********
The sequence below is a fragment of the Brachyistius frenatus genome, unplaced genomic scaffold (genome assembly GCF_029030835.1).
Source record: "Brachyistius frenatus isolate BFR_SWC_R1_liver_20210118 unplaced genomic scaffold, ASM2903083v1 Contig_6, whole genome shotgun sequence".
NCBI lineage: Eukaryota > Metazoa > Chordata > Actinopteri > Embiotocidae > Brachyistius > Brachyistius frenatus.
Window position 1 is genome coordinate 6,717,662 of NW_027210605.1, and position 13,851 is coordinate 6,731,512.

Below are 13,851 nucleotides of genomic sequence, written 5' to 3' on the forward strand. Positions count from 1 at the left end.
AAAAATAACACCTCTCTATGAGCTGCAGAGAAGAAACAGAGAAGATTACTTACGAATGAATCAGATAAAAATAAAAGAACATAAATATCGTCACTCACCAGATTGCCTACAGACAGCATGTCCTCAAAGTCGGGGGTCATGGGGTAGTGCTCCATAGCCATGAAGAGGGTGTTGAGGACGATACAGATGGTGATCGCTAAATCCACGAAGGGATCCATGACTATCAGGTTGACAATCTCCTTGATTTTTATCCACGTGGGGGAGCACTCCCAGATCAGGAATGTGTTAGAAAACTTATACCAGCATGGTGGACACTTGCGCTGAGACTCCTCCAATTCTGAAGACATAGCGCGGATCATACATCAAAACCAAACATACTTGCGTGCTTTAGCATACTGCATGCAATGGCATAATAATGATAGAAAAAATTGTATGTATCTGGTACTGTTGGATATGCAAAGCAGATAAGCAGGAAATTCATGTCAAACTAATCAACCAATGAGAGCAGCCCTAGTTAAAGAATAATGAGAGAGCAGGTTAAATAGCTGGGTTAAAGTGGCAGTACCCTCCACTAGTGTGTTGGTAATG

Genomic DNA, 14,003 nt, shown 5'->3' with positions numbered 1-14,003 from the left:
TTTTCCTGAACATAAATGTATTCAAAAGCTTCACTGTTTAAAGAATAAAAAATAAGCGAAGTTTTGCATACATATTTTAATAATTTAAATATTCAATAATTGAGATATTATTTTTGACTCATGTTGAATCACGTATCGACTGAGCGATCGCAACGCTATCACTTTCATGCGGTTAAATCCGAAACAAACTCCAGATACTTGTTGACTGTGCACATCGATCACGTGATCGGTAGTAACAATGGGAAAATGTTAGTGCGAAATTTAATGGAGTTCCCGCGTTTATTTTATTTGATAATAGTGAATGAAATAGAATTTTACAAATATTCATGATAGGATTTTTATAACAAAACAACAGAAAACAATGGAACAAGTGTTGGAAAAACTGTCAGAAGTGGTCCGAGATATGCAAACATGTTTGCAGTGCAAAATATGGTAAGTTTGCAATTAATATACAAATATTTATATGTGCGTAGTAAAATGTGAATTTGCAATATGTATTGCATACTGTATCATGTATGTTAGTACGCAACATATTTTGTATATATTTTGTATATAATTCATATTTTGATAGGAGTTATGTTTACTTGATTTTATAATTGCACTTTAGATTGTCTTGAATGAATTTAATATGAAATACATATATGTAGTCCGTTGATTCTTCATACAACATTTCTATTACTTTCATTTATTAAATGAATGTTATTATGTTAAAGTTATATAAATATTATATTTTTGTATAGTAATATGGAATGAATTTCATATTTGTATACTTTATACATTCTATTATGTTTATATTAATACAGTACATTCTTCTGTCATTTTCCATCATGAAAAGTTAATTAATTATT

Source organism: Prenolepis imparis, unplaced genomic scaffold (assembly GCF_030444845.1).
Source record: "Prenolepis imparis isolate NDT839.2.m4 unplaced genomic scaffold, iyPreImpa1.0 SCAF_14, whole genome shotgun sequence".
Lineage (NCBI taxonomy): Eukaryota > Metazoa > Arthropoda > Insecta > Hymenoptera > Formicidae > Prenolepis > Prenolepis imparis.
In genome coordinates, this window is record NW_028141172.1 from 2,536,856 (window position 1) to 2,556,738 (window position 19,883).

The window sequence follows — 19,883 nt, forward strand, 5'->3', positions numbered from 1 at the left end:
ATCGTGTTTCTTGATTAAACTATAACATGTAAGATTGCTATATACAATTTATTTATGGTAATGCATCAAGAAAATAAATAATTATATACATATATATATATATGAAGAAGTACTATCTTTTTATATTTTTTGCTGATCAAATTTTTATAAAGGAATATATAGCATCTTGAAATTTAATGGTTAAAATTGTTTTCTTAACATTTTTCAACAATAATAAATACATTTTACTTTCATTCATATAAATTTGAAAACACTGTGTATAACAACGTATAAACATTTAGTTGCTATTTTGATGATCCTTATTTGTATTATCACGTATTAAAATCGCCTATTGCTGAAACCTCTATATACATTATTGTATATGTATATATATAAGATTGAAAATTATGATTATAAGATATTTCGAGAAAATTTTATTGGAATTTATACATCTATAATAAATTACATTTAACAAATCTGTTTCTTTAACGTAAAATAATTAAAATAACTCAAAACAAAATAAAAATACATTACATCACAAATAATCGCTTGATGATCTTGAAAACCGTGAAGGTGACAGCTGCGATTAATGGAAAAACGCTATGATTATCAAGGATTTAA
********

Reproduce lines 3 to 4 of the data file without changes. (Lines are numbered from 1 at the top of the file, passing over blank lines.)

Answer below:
NCBI lineage: Eukaryota > Metazoa > Chordata > Actinopteri > Embiotocidae > Brachyistius > Brachyistius frenatus.
Window position 1 is genome coordinate 6,717,662 of NW_027210605.1, and position 13,851 is coordinate 6,731,512.